Somewhere in China


Publication: Unpublished

The sun has just dipped behind an apartment block of grey concrete, and gold-hemmed clouds are fanning its rays across the sky. It is the unreal sky of communist propaganda posters, hung from the stratosphere: a continental stretch of faded silk. Beneath it, the muted, dusky silhouettes of hills are shaped like the tall police helmets I remember from England. Nearby, low plaster buildings are sketched in charcoal by the smoke from decades of red fire; the lumber yard is piled high with chopstick logs; mosaic roofs of smashed, pot-blackened egg shells.

Jia Jia’s father made all the furniture himself, down to the chopsticks he whittled from pieces of bamboo. Soon he will return home carrying a live chicken by the legs, which he will kill by a slice to the throat, draining the blood into a metal bowl on the bathroom tiles. The blood has a texture like jelly when it’s cooked. A bundle of greens will then be washed in a plastic bowl in the same position. Once the chicken is plucked, it will be chopped up on a thick slice of tree trunk with a cleaver and boiled. The pot of fresh chicken parts and spring green vegetables is eaten with red rice from a sack in the bedroom.

As we eat, the background cries of a period kung fu drama meld with the diatonic melody of the local tongue. I sit in a bubble of incomprehension on my stool, periodically downing beer with Jia Jia’s father, and concentrate on chewing meat from the bone. Upon the hour a large red LED clock announces the time and plays an electronic tune.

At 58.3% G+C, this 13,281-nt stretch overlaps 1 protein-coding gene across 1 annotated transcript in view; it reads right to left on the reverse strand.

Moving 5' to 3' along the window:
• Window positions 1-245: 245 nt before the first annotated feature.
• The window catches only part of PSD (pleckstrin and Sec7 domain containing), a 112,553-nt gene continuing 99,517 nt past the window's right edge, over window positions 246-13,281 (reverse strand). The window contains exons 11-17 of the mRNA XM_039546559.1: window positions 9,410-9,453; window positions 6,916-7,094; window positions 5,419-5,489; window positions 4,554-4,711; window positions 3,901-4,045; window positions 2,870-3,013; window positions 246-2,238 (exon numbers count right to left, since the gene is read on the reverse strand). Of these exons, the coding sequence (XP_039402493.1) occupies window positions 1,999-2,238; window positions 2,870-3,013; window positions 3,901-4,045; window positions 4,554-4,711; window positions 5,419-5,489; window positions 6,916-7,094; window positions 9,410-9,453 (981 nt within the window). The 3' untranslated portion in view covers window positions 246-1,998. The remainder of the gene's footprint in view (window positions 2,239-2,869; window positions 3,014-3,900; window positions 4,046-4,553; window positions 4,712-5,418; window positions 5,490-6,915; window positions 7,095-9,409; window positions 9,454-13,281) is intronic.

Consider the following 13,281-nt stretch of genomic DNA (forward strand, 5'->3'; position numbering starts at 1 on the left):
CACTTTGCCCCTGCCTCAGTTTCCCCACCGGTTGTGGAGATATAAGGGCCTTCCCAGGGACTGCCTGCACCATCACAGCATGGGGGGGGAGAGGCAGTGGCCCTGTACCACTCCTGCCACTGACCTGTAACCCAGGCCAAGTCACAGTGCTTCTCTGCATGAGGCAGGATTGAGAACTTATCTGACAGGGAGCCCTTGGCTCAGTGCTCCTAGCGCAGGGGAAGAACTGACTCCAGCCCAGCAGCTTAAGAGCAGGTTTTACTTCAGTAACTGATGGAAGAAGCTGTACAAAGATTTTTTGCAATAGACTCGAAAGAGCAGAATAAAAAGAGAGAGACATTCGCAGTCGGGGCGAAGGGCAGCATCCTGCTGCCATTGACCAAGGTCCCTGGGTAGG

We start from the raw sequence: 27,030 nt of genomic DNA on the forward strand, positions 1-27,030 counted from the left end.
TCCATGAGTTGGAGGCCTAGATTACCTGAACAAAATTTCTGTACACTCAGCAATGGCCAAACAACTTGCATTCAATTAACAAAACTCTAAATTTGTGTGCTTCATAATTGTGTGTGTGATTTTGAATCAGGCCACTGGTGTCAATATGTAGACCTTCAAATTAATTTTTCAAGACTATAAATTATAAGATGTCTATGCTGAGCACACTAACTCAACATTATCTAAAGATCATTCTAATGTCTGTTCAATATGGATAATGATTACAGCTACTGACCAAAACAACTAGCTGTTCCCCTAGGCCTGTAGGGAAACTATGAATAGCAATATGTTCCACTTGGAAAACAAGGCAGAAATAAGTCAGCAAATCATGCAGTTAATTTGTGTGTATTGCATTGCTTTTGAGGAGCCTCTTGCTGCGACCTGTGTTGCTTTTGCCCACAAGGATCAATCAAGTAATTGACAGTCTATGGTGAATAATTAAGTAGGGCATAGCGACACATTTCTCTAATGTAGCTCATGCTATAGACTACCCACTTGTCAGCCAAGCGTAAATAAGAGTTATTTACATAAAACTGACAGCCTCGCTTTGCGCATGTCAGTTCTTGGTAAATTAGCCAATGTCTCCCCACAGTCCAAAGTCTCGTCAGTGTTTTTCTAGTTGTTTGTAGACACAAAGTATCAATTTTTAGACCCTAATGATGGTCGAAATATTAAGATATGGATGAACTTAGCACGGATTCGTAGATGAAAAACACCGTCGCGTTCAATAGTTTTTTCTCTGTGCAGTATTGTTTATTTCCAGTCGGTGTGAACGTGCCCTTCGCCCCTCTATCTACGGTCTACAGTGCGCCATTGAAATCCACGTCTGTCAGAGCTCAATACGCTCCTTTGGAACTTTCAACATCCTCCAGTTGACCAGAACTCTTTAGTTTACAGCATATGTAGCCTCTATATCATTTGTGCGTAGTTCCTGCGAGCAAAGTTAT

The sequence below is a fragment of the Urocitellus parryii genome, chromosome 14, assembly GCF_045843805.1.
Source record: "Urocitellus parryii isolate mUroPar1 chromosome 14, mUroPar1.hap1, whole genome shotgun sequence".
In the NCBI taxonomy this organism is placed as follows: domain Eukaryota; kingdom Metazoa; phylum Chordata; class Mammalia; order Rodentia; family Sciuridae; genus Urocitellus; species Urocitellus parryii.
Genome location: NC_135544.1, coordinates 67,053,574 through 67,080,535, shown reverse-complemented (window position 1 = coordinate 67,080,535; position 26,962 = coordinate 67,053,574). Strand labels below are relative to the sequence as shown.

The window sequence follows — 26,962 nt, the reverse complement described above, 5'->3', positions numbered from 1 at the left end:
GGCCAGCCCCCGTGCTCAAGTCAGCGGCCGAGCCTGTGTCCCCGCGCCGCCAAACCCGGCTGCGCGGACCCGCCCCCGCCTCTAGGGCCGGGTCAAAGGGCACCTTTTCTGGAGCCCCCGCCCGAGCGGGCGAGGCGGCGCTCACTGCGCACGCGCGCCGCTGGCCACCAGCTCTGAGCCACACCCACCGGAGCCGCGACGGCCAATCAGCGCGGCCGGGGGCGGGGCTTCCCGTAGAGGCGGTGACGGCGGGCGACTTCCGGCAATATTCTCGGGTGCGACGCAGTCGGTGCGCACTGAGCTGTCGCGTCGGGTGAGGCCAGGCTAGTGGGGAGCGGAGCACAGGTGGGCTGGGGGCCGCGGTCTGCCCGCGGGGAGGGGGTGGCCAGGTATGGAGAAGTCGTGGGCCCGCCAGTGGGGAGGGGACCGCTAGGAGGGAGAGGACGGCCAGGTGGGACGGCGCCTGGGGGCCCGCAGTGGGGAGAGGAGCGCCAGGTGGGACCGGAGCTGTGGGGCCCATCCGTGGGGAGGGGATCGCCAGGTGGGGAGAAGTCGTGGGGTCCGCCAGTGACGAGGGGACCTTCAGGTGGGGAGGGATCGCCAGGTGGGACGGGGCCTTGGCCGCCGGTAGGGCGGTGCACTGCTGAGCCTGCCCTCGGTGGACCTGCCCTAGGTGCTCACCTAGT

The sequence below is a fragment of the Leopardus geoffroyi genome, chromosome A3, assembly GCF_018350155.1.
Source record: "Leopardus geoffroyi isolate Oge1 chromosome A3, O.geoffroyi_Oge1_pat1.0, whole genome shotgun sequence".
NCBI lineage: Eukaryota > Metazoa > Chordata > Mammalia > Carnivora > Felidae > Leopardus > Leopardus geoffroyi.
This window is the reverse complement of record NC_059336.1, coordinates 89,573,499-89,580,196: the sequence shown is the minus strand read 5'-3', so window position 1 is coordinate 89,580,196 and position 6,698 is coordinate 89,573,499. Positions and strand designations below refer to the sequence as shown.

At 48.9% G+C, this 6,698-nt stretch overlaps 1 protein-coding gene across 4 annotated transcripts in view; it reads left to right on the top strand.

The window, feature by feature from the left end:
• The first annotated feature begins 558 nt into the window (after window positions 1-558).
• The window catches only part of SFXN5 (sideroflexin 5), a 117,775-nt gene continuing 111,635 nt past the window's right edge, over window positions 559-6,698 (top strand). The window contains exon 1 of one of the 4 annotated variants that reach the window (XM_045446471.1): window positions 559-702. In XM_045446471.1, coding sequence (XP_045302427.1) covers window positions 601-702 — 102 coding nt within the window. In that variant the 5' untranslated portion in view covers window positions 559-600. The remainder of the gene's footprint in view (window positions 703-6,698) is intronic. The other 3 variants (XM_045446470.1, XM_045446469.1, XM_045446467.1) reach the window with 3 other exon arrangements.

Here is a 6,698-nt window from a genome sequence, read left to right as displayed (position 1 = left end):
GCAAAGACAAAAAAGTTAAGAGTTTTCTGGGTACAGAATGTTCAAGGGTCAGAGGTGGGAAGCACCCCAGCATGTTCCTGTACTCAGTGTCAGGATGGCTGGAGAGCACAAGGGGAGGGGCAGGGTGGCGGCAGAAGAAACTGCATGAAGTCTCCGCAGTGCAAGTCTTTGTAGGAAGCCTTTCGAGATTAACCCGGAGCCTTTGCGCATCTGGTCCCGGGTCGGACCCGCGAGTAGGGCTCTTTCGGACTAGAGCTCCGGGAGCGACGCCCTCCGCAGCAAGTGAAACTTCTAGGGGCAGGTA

It is dark outside now and the air is cool. Firecrackers illuminate the yard with strobing flashes, painting flickering shadows of trees on the cement factory walls. But the cement factory casts its own dusty shadow over everything here: now, even the leaves of the trees are frosted grey. Each day, the factory eats away more of the mountain with deafening blasts and ships it off to the cities. By night, the shudder of the train is the only sign that this place is connected to anywhere at all, its plaintive horn a call to all these tiny people sitting under bare light-bulbs, a call that says I am not alone in this train and you are not alone and we are none of us alone, although we are dwarfed and half-forgotten in the vastness of this land.

Lying on the wooden boards of the bed Jia Jia’s father made, I listen as the train fades into the sounds of crickets and human breathing. In the morning I will awake to a sunny day and the sound of three clarinets playing old Chinese songs in the yard, last night’s firecrackers littering the ground like bright red blossoms. Someone will be pumping water into a bucket, cockerels crowing, children laughing, old women bickering over games of mahjong, and I will be thousands of miles from home.